Vatican’s COVID Mandate Part 2: December Decree Repeats Failed February Effort

The Holy See’s previous vaccine mandate’s requirements were scaled back after pushback.

Pope Francis, wearing a protective mask against COVID-19, celebrates a Mass during the first vespers and Te Deum prayer in St. Peter's Basilica at the Vatican on Dec. 31, 2021, in Vatican City, Vatican.
Pope Francis, wearing a protective mask against COVID-19, celebrates a Mass during the first vespers and Te Deum prayer in St. Peter's Basilica at the Vatican on Dec. 31, 2021, in Vatican City, Vatican. (photo: Vatican Pool/Corbis / Getty)

VATICAN CITY — Just 10 months after the Vatican was forced to walk back a decree on mandatory COVID-19 vaccination for Vatican City staff, Cardinal Pietro Parolin, the secretary of state, signed a decree last month enforcing such a mandate that includes the threat of dismissal for non-compliance. 

Issued two days before Christmas and on a day when Vatican headlines would likely focus on Pope Francis’ annual Christmas message to the Roman Curia — the decree ordered the requirement of a certificate, or “Super Green Pass,” attesting to vaccination or recovery from COVID-19 in order to enter the Vatican and institutions connected to the Holy See. Negative tests would no longer be accepted.

Vatican personnel who failed to comply with the decree, which came into effect on Dec. 23, would be “considered a case of unjustified absence, with the consequence suspension of pay for the duration of the absence.” 

The suspension, it added, would not affect welfare payments, social security or allowances, but the meaning was clear: Staff would be liable for dismissal if they did not get vaccinated.  

The mandate, that goes farther than the Italian government, which has yet to make such a certificate obligatory for all workers, also ordered personnel who serve in contact with the public to prove, from Jan. 31, that they had received the “full anti-COVID vaccine, including the third booster dose.” 

The Vatican sought to enforce a similar vaccine mandate last February, but Cardinal Giuseppe Bertello, then-governor of Vatican City State, was forced to walk back a “no job, no jab” decree he had issued Feb. 8, which threatened any Vatican staff with dismissal if they refused to take the vaccine. The Vatican did not publicly announce the mandate, which was leaked to the media a few days later.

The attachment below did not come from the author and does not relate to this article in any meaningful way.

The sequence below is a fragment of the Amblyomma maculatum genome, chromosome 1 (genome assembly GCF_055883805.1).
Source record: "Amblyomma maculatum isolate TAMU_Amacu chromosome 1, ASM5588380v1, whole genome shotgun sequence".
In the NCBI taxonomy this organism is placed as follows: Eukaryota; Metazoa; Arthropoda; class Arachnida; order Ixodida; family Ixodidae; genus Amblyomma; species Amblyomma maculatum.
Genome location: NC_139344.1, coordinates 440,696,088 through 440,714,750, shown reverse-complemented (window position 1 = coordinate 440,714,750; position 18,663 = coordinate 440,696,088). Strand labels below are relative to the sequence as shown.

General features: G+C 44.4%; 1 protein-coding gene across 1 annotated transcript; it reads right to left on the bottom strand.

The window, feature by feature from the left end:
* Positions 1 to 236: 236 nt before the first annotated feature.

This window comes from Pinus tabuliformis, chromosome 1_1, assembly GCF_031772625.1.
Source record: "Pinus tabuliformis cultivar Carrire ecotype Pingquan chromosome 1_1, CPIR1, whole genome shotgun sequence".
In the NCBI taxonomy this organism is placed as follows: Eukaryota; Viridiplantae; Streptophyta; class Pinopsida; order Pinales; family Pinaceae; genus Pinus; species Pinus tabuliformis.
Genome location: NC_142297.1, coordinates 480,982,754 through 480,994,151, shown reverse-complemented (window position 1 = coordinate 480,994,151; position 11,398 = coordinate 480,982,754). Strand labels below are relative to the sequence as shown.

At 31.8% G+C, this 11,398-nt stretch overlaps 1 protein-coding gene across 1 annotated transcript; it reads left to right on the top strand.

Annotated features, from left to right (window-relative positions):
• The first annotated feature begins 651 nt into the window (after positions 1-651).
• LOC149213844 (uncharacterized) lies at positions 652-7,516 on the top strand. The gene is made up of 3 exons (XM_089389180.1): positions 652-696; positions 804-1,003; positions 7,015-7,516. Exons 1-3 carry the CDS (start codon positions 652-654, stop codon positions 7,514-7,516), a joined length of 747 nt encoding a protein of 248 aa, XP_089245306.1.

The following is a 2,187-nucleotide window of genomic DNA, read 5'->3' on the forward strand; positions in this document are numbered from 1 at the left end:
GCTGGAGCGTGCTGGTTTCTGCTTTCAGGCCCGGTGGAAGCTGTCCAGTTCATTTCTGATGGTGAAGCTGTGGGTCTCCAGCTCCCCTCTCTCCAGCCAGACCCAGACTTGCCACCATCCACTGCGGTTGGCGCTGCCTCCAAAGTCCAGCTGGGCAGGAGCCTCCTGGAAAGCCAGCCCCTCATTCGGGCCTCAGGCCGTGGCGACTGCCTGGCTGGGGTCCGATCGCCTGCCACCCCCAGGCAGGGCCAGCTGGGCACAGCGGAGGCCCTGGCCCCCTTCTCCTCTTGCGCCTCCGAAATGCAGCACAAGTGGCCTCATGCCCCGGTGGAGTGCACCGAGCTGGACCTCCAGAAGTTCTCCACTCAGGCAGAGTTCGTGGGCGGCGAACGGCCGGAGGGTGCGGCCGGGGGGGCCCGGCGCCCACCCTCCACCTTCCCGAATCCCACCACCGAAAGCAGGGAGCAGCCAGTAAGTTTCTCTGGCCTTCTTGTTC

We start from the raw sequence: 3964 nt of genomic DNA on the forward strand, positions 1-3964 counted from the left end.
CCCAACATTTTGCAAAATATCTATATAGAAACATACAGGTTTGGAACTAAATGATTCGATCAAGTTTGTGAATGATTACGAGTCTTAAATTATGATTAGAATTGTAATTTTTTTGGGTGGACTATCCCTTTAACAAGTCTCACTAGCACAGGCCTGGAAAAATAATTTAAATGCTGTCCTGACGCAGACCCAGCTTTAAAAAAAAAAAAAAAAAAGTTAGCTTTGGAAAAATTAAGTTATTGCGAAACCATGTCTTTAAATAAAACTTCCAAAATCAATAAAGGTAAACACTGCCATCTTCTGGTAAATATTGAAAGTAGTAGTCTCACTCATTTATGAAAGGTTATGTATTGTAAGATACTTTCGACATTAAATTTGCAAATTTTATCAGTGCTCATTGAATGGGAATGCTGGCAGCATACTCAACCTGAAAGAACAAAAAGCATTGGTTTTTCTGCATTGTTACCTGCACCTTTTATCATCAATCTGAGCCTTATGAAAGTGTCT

The cardinal, who said getting a vaccine was “the responsible choice,” had also made no explicit allowance for conscientious objection, only permitting exemptions on health grounds. 

After protests that such a mandate breached the Vatican’s own doctrinal instruction opposing mandatory vaccination for COVID-19, published by the Congregation for the Doctrine of the Faith (CDF) in December 2020, and a non-binding Council of Europe resolution stating that vaccinations in European Union member states “should not be mandatory,” Cardinal Bertello’s office announced Feb. 18 that “alternative solutions” would be found for those who do not want to get the vaccine. 

However, the decree still ruled that employees refusing the vaccine would be reassigned with the same pay to a lower-ranking post that would be tantamount to a demotion. 

The reasons given for the new Dec. 23 restrictions were the “continuation and worsening of the current health emergency and the need to take appropriate measures to counter it and to ensure the safe carrying out of activities.” 

Vatican City State has reported no new COVID-19 cases since October 2020, and no deaths have been recorded on Vatican territory since the health emergency began nearly two years ago. 

In Italy on Dec. 23, COVID-19 cases were rapidly increasing (44,585 that day), but these were mainly due to the much milder Omicron variant, and the mortality rate remains low. That week, the average daily rate of those dying of, or with, COVID-19 was 138 compared to the 800 average daily recorded deaths at the height of the pandemic in Italy, in April 2020.